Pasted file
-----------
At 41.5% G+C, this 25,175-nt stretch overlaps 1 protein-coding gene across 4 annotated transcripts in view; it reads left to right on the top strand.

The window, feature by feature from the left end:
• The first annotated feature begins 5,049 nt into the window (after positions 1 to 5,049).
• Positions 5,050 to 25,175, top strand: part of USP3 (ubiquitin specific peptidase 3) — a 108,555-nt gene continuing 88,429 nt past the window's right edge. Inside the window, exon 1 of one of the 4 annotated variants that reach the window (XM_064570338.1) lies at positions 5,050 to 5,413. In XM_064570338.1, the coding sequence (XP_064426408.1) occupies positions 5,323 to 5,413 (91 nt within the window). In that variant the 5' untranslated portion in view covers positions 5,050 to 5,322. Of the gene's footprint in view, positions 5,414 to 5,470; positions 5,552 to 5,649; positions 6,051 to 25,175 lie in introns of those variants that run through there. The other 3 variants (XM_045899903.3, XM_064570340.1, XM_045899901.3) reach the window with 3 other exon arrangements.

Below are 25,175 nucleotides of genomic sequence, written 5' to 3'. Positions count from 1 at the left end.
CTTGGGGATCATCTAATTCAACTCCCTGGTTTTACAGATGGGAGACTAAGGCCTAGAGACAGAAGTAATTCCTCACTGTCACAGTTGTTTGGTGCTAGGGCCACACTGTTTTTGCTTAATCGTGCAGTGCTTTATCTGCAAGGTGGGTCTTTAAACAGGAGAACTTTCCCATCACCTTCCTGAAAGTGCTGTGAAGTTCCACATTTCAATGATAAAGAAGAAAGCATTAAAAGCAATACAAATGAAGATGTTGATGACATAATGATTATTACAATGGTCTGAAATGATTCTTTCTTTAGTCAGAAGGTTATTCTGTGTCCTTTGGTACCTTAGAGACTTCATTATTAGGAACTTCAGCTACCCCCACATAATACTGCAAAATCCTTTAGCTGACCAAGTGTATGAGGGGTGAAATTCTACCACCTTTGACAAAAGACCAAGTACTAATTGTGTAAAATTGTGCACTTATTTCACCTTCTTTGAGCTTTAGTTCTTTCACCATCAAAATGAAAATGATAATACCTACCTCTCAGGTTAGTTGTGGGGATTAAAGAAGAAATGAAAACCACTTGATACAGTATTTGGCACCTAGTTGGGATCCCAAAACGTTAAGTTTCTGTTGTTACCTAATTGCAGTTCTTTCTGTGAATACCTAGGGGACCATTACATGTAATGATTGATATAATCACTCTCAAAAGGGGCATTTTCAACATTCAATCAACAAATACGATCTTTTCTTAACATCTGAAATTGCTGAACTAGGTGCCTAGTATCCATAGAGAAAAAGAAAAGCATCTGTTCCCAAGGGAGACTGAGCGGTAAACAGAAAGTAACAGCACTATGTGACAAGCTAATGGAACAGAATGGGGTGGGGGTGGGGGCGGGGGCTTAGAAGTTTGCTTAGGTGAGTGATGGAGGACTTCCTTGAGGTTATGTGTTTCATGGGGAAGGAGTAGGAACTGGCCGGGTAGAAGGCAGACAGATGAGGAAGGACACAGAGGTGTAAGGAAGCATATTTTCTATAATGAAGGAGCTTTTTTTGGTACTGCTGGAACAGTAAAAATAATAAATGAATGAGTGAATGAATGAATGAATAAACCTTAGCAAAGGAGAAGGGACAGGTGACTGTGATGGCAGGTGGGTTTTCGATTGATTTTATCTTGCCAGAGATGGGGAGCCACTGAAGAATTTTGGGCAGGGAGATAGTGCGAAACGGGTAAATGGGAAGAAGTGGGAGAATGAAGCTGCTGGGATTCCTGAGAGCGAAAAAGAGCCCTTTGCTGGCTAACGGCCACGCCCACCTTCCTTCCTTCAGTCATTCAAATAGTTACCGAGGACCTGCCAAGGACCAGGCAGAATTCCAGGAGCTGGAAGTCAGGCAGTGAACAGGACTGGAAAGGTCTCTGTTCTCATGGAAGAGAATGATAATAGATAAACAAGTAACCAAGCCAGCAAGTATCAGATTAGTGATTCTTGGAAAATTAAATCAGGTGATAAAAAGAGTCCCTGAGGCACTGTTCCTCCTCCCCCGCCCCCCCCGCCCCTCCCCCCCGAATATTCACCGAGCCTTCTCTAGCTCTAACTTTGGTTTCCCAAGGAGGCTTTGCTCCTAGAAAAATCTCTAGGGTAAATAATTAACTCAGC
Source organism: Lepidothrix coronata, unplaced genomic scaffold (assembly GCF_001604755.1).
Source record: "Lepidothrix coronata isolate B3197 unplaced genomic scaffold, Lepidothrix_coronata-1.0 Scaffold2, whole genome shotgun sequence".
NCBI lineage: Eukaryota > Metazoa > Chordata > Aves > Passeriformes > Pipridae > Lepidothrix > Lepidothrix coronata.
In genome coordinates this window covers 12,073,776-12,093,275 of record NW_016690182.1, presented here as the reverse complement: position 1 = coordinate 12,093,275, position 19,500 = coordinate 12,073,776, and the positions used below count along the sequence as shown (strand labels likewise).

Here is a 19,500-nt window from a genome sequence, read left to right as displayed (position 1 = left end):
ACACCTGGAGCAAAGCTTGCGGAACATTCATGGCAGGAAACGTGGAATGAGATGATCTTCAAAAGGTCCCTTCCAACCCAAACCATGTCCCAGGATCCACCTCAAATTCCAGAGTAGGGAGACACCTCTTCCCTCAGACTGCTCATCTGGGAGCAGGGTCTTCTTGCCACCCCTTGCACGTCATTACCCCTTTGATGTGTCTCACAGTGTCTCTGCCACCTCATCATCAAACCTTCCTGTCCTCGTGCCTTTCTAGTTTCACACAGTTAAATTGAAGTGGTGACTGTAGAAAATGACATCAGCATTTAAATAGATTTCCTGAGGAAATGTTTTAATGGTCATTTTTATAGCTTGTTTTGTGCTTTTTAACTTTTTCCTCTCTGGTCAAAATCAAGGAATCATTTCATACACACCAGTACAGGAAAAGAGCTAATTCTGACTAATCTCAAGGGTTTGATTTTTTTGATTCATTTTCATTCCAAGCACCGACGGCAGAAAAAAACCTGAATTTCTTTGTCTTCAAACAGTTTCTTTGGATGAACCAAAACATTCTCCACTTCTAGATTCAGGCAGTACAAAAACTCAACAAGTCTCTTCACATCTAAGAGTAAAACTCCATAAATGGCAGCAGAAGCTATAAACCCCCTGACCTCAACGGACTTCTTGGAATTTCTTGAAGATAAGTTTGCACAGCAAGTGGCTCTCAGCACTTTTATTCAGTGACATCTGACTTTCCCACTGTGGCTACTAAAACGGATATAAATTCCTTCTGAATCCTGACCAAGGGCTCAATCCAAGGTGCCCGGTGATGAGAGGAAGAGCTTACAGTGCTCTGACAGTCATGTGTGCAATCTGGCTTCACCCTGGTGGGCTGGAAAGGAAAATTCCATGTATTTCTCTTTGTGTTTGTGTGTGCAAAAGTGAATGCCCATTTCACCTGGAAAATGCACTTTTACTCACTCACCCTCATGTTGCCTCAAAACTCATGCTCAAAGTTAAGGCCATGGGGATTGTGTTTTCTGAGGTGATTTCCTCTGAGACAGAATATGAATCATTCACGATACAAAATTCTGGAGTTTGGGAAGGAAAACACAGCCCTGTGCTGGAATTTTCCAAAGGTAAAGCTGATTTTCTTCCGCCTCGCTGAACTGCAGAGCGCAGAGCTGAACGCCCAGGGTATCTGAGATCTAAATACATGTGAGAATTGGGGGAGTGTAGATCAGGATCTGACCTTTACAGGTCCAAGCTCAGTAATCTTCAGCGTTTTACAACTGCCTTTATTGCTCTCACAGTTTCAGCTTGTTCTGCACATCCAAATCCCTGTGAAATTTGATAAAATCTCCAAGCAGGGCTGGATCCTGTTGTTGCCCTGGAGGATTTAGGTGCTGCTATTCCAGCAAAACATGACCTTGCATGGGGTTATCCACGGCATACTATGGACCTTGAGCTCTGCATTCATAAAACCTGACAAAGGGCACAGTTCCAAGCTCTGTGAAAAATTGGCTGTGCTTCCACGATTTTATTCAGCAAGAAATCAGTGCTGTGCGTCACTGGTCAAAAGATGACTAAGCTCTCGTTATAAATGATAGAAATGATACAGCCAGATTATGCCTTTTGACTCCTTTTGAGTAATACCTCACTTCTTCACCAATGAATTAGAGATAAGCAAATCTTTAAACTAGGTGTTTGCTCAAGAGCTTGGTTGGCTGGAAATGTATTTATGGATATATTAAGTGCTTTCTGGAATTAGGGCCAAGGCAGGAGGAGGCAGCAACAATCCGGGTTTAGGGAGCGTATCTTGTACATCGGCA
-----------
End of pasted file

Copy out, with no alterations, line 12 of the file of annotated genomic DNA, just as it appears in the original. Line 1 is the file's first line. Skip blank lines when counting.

ACACCTGGAGCAAAGCTTGCGGAACATTCATGGCAGGAAACGTGGAATGAGATGATCTTCAAAAGGTCCCTTCCAACCCAAACCATGTCCCAGGATCCACCTCAAATTCCAGAGTAGGGAGACACCTCTTCCCTCAGACTGCTCATCTGGGAGCAGGGTCTTCTTGCCACCCCTTGCACGTCATTACCCCTTTGATGTGTCTCACAGTGTCTCTGCCACCTCATCATCAAACCTTCCTGTCCTCGTGCCTTTCTAGTTTCACACAGTTAAATTGAAGTGGTGACTGTAGAAAATGACATCAGCATTTAAATAGATTTCCTGAGGAAATGTTTTAATGGTCATTTTTATAGCTTGTTTTGTGCTTTTTAACTTTTTCCTCTCTGGTCAAAATCAAGGAATCATTTCATACACACCAGTACAGGAAAAGAGCTAATTCTGACTAATCTCAAGGGTTTGATTTTTTTGATTCATTTTCATTCCAAGCACCGACGGCAGAAAAAAACCTGAATTTCTTTGTCTTCAAACAGTTTCTTTGGATGAACCAAAACATTCTCCACTTCTAGATTCAGGCAGTACAAAAACTCAACAAGTCTCTTCACATCTAAGAGTAAAACTCCATAAATGGCAGCAGAAGCTATAAACCCCCTGACCTCAACGGACTTCTTGGAATTTCTTGAAGATAAGTTTGCACAGCAAGTGGCTCTCAGCACTTTTATTCAGTGACATCTGACTTTCCCACTGTGGCTACTAAAACGGATATAAATTCCTTCTGAATCCTGACCAAGGGCTCAATCCAAGGTGCCCGGTGATGAGAGGAAGAGCTTACAGTGCTCTGACAGTCATGTGTGCAATCTGGCTTCACCCTGGTGGGCTGGAAAGGAAAATTCCATGTATTTCTCTTTGTGTTTGTGTGTGCAAAAGTGAATGCCCATTTCACCTGGAAAATGCACTTTTACTCACTCACCCTCATGTTGCCTCAAAACTCATGCTCAAAGTTAAGGCCATGGGGATTGTGTTTTCTGAGGTGATTTCCTCTGAGACAGAATATGAATCATTCACGATACAAAATTCTGGAGTTTGGGAAGGAAAACACAGCCCTGTGCTGGAATTTTCCAAAGGTAAAGCTGATTTTCTTCCGCCTCGCTGAACTGCAGAGCGCAGAGCTGAACGCCCAGGGTATCTGAGATCTAAATACATGTGAGAATTGGGGGAGTGTAGATCAGGATCTGACCTTTACAGGTCCAAGCTCAGTAATCTTCAGCGTTTTACAACTGCCTTTATTGCTCTCACAGTTTCAGCTTGTTCTGCACATCCAAATCCCTGTGAAATTTGATAAAATCTCCAAGCAGGGCTGGATCCTGTTGTTGCCCTGGAGGATTTAGGTGCTGCTATTCCAGCAAAACATGACCTTGCATGGGGTTATCCACGGCATACTATGGACCTTGAGCTCTGCATTCATAAAACCTGACAAAGGGCACAGTTCCAAGCTCTGTGAAAAATTGGCTGTGCTTCCACGATTTTATTCAGCAAGAAATCAGTGCTGTGCGTCACTGGTCAAAAGATGACTAAGCTCTCGTTATAAATGATAGAAATGATACAGCCAGATTATGCCTTTTGACTCCTTTTGAGTAATACCTCACTTCTTCACCAATGAATTAGAGATAAGCAAATCTTTAAACTAGGTGTTTGCTCAAGAGCTTGGTTGGCTGGAAATGTATTTATGGATATATTAAGTGCTTTCTGGAATTAGGGCCAAGGCAGGAGGAGGCAGCAACAATCCGGGTTTAGGGAGCGTATCTTGTACATCGGCA